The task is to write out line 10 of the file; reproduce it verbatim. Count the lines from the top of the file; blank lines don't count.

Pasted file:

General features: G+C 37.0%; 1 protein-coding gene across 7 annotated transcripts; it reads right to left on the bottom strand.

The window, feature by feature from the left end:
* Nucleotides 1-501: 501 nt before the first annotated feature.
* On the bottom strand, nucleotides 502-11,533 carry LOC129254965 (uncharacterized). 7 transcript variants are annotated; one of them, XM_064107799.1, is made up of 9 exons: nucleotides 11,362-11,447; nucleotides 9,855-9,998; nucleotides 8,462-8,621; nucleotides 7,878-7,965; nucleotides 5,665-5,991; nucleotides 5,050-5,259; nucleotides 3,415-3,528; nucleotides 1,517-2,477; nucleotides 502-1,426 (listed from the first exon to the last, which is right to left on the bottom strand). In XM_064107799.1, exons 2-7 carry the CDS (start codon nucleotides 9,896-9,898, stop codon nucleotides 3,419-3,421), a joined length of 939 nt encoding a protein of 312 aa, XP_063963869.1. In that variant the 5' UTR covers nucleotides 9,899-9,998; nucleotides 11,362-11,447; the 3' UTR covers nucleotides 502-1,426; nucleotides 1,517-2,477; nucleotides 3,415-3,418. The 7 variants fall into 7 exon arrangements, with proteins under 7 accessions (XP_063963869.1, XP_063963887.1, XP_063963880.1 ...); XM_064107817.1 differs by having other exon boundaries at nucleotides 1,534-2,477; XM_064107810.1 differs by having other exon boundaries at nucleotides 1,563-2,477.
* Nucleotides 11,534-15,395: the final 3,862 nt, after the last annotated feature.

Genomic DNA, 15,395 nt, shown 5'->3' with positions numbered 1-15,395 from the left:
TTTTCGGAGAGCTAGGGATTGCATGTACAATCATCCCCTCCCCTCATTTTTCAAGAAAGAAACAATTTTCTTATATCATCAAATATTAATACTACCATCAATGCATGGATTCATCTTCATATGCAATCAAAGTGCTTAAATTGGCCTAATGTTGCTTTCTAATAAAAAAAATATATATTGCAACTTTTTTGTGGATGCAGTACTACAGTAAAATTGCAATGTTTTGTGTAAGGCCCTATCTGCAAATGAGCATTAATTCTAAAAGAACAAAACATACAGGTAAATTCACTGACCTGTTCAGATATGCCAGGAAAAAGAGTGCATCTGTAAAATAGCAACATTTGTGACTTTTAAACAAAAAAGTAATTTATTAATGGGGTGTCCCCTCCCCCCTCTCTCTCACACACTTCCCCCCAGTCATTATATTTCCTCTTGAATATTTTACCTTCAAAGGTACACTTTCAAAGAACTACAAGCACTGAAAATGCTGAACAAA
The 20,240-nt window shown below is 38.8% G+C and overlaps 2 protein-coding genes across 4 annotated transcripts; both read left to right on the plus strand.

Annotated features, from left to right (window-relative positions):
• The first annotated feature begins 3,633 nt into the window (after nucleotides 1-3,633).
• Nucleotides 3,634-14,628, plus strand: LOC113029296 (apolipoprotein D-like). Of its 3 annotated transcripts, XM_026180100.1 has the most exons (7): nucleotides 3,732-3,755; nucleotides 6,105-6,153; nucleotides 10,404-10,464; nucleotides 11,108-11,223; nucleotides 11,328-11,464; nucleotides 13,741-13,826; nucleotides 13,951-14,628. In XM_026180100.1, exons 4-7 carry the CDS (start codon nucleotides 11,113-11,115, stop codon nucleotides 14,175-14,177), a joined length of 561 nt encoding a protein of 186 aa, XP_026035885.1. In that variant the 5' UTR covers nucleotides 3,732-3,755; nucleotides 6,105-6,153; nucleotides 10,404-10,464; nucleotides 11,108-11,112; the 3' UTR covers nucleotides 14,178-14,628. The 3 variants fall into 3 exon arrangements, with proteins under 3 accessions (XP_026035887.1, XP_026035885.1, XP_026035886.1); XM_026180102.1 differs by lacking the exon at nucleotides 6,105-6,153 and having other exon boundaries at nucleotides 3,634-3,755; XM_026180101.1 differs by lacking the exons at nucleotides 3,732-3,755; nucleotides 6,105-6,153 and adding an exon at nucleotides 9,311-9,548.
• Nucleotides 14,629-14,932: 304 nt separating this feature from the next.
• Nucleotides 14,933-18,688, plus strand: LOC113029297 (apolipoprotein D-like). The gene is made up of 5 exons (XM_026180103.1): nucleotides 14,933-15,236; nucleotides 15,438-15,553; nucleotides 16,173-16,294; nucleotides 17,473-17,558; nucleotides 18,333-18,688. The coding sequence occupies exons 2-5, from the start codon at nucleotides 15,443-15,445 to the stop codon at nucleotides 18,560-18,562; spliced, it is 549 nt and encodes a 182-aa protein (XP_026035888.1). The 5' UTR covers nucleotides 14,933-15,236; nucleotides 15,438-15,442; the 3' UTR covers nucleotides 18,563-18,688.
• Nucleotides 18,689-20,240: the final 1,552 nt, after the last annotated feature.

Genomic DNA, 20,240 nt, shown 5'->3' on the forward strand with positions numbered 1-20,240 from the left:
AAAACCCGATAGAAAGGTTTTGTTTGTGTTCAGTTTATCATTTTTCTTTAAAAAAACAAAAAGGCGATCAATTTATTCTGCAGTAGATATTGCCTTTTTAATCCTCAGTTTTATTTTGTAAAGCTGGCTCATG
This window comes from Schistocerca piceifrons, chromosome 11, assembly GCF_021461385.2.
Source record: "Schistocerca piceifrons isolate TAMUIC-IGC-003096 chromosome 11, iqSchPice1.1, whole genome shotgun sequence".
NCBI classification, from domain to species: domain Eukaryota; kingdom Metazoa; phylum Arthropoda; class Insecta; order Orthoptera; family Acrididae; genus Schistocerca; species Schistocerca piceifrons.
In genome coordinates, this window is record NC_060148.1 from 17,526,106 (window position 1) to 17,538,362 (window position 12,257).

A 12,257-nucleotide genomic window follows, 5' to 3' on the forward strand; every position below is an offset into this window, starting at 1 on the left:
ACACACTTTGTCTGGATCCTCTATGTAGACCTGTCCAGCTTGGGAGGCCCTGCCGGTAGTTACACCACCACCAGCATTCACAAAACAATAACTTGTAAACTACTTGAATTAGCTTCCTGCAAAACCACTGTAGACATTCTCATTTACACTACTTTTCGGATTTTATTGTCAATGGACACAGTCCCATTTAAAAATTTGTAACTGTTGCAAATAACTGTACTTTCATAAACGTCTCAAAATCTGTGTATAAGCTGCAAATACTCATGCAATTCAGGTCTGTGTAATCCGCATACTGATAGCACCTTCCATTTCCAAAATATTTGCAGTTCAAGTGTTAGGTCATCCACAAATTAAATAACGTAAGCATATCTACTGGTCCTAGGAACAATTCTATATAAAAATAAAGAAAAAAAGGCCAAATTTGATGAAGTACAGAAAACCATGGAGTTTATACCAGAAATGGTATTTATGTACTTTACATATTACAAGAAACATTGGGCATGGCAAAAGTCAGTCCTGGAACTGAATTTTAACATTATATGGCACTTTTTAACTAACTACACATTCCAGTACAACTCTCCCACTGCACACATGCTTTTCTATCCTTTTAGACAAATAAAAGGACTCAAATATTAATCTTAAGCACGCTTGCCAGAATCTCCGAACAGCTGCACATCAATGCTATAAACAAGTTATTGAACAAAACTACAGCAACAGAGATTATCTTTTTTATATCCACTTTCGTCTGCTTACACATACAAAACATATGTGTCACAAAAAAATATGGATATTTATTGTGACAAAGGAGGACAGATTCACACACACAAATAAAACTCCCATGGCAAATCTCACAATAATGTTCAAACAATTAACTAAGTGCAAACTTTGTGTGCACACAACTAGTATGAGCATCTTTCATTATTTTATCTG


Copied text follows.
• The first annotated feature begins 3,633 nt into the window (after nucleotides 1-3,633).